Religion contributes to Utah being most charitable state in country, poll finds
A new study by the Chronicle of Philanthropy places Utah as the most charitable state in the country.
“The Mormon tradition of tithing is a primary reason residents of this state well outpace those in every other place in America,” the bi-weekly newspaper wrote on its website.
As the study shows, there is a strong connection between religion and charitable donations.
“Regions of the country that are deeply religious are more generous than those that are not,” the study concludes.
In fact, the two most generous states, according to the findings, have high concentrations of people who identify themselves as religious. While Utah is well-known for its Latter-day Saint population — roughly 58 percent identify with the faith — the state that comes in second, Mississippi, was reported by Gallup in March to be the most religious state in America.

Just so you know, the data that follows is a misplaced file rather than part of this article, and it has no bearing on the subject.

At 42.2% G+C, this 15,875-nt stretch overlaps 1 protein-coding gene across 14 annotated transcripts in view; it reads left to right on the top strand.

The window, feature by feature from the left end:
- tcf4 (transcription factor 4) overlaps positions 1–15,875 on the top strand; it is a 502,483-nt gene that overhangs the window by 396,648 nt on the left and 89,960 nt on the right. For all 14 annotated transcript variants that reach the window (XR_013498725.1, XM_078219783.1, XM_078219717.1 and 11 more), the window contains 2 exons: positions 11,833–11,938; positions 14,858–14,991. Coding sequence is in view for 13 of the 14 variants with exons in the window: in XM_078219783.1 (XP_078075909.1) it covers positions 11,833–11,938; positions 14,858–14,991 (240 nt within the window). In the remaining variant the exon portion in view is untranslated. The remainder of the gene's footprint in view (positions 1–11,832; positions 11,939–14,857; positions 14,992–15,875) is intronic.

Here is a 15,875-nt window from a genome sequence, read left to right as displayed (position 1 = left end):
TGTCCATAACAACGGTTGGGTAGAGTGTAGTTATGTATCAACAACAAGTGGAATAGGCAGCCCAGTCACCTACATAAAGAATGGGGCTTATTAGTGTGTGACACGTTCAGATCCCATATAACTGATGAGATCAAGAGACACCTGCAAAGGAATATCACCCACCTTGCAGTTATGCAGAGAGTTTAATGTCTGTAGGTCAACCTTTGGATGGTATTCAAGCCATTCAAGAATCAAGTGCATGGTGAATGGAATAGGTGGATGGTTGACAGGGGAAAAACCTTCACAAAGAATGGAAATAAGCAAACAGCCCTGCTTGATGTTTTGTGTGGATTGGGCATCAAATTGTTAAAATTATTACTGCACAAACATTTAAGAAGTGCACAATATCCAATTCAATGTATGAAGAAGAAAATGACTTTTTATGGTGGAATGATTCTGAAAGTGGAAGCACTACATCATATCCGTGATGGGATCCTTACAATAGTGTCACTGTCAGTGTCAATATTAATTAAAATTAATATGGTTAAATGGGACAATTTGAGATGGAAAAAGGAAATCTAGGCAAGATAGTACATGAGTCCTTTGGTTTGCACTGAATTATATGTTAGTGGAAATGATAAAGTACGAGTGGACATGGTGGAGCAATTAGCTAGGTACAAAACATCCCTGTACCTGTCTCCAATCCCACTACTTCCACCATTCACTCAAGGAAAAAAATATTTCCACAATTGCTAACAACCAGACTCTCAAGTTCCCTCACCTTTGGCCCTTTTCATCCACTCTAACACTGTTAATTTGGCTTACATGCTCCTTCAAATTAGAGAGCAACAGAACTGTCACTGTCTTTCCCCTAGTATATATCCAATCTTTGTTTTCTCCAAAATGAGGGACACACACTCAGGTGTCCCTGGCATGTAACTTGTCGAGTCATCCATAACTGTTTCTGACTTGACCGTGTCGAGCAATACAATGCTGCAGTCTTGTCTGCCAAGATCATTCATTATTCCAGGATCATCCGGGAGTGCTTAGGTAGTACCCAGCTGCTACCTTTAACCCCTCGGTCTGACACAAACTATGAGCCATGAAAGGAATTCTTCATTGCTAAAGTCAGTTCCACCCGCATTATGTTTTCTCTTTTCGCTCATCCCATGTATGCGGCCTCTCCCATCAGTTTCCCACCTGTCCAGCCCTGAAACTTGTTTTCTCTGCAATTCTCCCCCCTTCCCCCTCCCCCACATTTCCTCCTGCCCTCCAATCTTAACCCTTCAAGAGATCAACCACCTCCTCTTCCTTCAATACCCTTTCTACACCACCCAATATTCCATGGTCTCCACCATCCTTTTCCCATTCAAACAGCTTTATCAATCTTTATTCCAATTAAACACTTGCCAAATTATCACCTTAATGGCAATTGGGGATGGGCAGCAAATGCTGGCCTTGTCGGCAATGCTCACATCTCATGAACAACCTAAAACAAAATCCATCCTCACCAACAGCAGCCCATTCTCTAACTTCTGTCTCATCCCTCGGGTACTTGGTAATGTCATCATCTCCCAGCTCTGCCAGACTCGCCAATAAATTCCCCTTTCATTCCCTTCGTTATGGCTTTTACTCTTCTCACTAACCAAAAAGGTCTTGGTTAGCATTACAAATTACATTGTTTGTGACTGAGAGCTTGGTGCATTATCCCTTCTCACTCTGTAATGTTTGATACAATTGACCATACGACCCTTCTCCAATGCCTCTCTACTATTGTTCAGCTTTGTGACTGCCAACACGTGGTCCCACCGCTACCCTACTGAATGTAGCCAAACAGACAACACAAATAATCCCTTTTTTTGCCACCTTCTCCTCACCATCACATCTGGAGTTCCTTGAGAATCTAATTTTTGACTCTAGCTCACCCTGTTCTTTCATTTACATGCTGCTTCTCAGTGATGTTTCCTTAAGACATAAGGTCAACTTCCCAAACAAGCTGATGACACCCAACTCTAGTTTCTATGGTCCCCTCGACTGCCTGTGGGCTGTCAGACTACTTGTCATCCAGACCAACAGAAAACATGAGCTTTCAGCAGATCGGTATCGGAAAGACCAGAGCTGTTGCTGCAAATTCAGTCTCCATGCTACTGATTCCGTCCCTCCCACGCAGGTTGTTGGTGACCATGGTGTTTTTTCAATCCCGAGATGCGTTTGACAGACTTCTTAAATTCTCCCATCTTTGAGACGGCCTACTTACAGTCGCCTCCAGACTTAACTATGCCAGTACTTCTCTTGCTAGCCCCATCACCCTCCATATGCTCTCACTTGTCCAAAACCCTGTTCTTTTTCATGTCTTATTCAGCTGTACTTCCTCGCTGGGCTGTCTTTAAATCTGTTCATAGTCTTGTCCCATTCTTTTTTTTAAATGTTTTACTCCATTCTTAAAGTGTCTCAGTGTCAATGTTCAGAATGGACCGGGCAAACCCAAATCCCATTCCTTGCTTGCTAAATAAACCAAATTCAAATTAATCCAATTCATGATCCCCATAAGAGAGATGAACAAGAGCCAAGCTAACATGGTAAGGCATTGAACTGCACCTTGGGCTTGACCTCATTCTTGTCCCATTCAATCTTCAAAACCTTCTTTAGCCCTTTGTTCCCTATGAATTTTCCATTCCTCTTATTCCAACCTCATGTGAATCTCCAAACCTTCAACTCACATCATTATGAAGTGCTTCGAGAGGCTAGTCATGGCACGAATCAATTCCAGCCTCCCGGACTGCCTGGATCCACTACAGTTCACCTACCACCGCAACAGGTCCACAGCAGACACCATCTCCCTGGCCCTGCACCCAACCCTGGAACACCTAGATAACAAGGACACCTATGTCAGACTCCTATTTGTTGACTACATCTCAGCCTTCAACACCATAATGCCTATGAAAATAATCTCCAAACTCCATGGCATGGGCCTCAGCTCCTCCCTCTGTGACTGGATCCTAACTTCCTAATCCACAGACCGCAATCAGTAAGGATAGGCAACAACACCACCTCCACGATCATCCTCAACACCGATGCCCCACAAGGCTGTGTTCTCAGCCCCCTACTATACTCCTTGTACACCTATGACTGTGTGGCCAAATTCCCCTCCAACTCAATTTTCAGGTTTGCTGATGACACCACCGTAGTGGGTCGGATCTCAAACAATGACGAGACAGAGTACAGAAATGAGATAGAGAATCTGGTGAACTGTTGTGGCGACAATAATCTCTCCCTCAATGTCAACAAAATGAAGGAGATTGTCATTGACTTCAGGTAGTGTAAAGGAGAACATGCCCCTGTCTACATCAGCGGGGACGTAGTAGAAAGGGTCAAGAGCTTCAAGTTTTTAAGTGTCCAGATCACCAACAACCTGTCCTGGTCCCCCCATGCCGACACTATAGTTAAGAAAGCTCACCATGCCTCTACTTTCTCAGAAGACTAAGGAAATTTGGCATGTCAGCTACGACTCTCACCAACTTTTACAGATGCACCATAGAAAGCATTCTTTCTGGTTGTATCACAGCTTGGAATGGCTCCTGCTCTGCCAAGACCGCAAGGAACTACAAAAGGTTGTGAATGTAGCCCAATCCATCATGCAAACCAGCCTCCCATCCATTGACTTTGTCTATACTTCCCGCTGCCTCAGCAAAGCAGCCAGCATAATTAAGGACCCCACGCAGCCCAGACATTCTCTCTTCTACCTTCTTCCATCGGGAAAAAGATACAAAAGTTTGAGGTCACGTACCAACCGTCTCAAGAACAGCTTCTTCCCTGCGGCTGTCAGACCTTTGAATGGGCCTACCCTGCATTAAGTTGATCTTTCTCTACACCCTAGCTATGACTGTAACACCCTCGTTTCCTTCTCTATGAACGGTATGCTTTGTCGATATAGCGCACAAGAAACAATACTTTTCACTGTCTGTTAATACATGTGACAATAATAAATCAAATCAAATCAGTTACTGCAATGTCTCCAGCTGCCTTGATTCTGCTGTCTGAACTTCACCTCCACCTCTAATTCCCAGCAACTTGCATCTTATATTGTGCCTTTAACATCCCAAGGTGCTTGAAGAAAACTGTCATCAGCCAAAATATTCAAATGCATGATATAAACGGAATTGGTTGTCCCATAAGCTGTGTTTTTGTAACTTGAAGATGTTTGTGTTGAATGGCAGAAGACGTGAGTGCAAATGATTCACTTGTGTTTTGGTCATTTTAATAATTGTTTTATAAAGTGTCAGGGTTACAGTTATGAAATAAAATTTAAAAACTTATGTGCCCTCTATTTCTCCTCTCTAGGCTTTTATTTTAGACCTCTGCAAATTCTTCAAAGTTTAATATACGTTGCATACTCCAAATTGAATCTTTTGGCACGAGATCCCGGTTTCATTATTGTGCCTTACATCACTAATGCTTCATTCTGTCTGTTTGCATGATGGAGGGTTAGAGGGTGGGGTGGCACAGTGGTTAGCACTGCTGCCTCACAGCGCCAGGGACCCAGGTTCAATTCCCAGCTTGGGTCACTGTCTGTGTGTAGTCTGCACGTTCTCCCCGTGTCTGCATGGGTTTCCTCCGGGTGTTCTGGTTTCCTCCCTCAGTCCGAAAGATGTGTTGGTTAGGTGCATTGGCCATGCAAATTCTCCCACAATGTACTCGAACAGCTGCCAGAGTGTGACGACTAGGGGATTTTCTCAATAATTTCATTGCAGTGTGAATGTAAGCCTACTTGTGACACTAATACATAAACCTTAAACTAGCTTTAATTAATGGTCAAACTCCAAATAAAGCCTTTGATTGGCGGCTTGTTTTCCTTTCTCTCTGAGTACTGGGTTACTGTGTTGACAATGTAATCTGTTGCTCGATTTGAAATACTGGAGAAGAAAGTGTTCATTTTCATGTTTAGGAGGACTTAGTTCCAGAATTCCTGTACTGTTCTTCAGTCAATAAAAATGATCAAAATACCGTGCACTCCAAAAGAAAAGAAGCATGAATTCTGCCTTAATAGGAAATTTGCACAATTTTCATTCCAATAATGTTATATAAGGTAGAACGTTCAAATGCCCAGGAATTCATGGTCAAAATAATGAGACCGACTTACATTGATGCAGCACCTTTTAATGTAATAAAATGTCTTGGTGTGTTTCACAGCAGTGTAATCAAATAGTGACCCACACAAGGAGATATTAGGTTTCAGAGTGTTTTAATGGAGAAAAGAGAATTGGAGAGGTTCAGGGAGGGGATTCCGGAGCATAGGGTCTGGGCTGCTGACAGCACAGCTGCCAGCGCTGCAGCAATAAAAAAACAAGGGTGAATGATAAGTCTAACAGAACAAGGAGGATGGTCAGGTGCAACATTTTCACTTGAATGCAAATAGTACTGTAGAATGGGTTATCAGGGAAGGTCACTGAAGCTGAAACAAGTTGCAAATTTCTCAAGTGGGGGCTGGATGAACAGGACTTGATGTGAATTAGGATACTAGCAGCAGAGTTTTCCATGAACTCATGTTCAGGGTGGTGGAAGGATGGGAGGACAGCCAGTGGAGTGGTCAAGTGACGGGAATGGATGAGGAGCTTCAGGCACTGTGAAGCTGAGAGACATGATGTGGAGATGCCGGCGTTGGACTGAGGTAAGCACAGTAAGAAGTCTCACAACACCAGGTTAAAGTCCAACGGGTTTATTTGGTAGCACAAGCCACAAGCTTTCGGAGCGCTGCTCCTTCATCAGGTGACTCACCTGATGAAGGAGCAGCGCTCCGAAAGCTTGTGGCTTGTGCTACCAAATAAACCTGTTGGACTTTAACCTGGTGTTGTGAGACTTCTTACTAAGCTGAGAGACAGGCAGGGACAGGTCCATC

Of all the states in the top ten, Utah and Idaho are the only two not located in the Bible Belt.
When religious donations are discounted, however, the results change dramatically. For example, while New York currently sits at number 17, it would jump to the No. 2 slot if only secular donations were considered.
Another important finding in the study is a reconfirmation that those with the most tend to give the least.
“Middle-class Americans give a far bigger share of their discretionary income to charities than the rich,” the study finds. “Households that earn $50,000 to $75,000 give an average of 7.6 percent of their discretionary income to charity, compared with an average of 4.2 percent for people who make $100,000 or more.”
As The Atlantic pointed out in April, the two trends are likely connected.
“Wealth affects not only how much money is given but to whom it is given,” Ken Stern wrote in his article “Why the rich don’t give to charity.”
“The poor tend to give to religious organizations and social-service charities, while the wealthy prefer to support colleges and universities, arts organizations, and museums.”
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